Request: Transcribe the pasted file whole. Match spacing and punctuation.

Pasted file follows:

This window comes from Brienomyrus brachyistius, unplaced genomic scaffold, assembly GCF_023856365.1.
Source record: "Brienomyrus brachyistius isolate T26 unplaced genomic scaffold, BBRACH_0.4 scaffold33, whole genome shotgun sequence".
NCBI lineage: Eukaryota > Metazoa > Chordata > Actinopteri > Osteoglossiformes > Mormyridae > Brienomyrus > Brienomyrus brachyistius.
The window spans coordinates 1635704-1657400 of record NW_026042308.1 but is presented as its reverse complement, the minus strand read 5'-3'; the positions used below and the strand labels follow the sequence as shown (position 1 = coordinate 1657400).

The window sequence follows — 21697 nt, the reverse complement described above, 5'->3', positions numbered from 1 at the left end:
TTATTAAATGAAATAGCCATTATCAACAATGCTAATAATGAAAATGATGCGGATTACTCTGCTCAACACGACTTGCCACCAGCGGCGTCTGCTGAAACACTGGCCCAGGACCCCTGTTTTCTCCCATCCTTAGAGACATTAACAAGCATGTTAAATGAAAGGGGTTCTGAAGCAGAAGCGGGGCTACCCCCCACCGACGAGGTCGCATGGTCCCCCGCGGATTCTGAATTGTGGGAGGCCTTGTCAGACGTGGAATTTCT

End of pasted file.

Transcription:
This window comes from Brienomyrus brachyistius, unplaced genomic scaffold, assembly GCF_023856365.1.
Source record: "Brienomyrus brachyistius isolate T26 unplaced genomic scaffold, BBRACH_0.4 scaffold33, whole genome shotgun sequence".
NCBI lineage: Eukaryota > Metazoa > Chordata > Actinopteri > Osteoglossiformes > Mormyridae > Brienomyrus > Brienomyrus brachyistius.
The window spans coordinates 1635704-1657400 of record NW_026042308.1 but is presented as its reverse complement, the minus strand read 5'-3'; the positions used below and the strand labels follow the sequence as shown (position 1 = coordinate 1657400).

The window sequence follows — 21697 nt, the reverse complement described above, 5'->3', positions numbered from 1 at the left end:
TTATTAAATGAAATAGCCATTATCAACAATGCTAATAATGAAAATGATGCGGATTACTCTGCTCAACACGACTTGCCACCAGCGGCGTCTGCTGAAACACTGGCCCAGGACCCCTGTTTTCTCCCATCCTTAGAGACATTAACAAGCATGTTAAATGAAAGGGGTTCTGAAGCAGAAGCGGGGCTACCCCCCACCGACGAGGTCGCATGGTCCCCCGCGGATTCTGAATTGTGGGAGGCCTTGTCAGACGTGGAATTTCT